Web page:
Maintenance workers from Foster's Carlton and United Brewery have had a partial victory in their dispute with Foster's over jobs. The workers are covered by the Australian Manufacturing Workers Union (AMWU) and the Electrical Trades Union (ETU).
In February, at the height of the bushfire crisis that some of the maintenance workers were helping to fight, Foster's told the maintenance workers their jobs would be outsourced to maintenance contractor ABB.
Workers were told that if they wanted to keep their jobs, they had to apply to ABB for employment, with substantially lower pay and conditions.
About 20 to 25 of the workers buckled and applied for the jobs. Most workers voted to demand that ABB to take the workers back on their pre-existing pay and conditions.
On March 12, the workers set up a community protest outside the brewery gates.
Within a couple of days, the brewery suffered widespread break-downs in machinery. The plant was producing a small fraction of the 1 million slabs of beer normally produced each week.
The racking plant, which makes kegs, was closed down for several days because of machinery breakdowns. Some of the workers estimated that Foster's had only one week's worth of beer kegs with which to supply Melbourne.
The machinery breakdowns were a result of sacking an experienced work force and replacing it overnight with a scab work force that was formally qualified, but not experienced in maintaining the brewery's machines.
Foster's clearly did not appreciated the experience the work force had built up. Over the years, the AMWU and ETU had won good working conditions as well as good wages, so workers tended to stay at Foster's.
Many had worked in the brewery for more than 20 years. One had worked there for 48 years.
The breakdowns forced ABB to shift in the negotiations as pressure from Foster's grew.
Eventually, ABB agreed to take some of the workers back on pay and conditions similar to what they had when employed directly by Foster's. The workers had conditions including a 35-hour week, all overtime paid at double rates and relatively high hourly rates. It seems workers will keep these conditions.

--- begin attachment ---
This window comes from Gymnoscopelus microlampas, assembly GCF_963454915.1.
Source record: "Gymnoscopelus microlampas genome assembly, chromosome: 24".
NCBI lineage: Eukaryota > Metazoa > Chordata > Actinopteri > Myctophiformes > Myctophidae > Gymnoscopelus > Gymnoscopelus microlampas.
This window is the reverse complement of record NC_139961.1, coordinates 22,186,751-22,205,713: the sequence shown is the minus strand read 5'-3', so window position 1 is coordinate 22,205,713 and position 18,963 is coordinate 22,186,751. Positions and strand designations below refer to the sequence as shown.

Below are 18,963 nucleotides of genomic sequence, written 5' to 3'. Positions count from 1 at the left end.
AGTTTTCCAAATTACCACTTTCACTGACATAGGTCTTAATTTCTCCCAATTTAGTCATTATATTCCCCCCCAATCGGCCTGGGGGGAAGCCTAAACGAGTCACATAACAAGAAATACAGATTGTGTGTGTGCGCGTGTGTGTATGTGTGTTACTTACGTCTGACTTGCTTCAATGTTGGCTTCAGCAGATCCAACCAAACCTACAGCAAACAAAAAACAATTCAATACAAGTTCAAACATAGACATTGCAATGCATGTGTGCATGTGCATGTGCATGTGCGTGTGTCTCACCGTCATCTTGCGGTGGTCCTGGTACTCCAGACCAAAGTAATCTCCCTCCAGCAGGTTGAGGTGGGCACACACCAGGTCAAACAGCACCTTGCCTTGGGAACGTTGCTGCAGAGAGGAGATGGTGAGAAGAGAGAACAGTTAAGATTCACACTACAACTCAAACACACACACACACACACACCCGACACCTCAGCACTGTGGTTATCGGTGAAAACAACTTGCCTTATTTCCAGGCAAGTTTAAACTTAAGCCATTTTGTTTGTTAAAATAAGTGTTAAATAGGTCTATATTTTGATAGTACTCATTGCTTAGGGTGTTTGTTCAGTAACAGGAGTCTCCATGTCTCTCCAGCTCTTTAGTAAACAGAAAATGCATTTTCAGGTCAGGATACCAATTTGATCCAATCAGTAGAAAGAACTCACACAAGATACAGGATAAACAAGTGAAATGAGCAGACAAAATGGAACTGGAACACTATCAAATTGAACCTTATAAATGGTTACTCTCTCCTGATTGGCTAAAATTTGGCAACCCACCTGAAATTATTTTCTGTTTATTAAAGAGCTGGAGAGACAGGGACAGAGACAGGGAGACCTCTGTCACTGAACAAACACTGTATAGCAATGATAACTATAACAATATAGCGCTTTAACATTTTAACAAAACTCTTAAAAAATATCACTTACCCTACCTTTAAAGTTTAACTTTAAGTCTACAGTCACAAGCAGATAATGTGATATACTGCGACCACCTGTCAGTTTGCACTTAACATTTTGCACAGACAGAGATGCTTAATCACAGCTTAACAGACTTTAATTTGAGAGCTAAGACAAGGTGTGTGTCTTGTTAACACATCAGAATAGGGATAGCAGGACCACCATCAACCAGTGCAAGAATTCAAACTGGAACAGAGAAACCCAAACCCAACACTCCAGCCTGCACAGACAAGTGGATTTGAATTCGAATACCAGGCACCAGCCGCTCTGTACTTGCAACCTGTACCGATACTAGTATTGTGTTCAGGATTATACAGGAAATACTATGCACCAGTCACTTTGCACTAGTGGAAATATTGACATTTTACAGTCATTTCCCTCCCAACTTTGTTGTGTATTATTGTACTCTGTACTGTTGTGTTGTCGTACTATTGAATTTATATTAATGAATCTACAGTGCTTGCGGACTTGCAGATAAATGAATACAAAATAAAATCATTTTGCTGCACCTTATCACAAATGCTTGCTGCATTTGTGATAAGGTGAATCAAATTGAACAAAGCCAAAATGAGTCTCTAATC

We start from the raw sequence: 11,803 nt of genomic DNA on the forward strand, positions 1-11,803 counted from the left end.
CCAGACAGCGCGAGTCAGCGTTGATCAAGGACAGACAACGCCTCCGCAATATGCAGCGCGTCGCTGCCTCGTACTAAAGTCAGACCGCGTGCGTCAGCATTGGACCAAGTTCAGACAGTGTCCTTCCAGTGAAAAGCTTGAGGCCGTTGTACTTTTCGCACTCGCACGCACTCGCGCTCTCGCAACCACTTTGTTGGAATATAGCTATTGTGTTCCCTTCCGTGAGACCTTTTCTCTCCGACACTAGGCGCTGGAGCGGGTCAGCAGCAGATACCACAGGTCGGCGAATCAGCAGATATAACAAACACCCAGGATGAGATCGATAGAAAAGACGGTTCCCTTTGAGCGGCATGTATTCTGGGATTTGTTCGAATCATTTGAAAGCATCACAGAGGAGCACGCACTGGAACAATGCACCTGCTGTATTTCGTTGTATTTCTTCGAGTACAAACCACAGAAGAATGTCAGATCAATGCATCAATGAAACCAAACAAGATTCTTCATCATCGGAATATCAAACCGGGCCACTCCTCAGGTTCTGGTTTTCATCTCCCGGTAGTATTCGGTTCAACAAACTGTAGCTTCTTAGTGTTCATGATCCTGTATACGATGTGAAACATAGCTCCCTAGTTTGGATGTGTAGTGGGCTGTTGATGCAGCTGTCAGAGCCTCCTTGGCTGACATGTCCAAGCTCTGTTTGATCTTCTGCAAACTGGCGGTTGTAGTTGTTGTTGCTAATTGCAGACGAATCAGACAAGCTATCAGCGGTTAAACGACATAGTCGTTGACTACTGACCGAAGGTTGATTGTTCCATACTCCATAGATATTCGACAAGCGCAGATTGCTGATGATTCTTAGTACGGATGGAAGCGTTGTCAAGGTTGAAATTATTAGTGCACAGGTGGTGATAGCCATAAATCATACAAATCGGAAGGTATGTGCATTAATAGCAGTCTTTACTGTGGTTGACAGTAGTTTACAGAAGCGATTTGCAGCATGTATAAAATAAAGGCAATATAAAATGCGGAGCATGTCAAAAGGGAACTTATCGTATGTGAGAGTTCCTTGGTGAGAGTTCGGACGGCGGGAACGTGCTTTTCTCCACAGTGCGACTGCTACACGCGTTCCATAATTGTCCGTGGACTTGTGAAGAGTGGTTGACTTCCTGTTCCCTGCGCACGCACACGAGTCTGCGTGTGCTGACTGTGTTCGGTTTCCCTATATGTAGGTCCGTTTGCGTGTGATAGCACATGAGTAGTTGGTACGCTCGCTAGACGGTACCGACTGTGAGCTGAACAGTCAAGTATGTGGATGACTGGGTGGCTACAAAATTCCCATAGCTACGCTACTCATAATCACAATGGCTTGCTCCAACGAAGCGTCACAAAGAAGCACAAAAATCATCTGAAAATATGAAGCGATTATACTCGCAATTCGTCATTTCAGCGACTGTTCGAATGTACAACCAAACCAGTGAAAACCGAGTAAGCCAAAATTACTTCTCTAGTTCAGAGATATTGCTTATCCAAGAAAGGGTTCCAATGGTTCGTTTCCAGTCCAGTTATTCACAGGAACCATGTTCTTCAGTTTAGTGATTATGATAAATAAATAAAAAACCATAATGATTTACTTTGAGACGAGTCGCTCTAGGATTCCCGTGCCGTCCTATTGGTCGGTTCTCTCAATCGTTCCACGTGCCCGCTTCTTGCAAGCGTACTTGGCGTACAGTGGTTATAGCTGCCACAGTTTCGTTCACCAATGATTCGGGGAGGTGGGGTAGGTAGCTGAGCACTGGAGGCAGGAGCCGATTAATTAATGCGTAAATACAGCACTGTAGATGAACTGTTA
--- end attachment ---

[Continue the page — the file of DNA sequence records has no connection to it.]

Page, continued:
On March 20, the workers voted to accept the new agreement with ABB. Workers will still need to apply to ABB for their jobs. Those who don't wish to apply for their old jobs will get a pay out from Foster's.
The unions expect ABB to employ all the workers who want to return to their old jobs, in order to get production running again.
However, a large number of workers don't want to return to their old jobs. They regard Foster's as having spat on the service they had provided to the company over many years.
Foster's provoked the dispute despite making a profit of more than $700 million last year.
The brewery workers were disappointed that they didn't stop the outsourcing of maintenance work, but they recognised that they had won a partial victory.
AMWU organiser Chris Spindler told Green Left Weekly: "There is no way the workers would have recieved such a good outcome if they hadn't set up the community worker protest. ABB found it hard to find many maintenance workers who would cross the protest line while workers were outside fighting for their jobs and conditions."
Workers also got a lot of support from other brewery staff. Operators, who are covered by the Liquor, Hospitality and Miscellaneous Workers' Union, organised collections and kept the picket line supplied with tea and coffee, and information about what was happening inside the plant.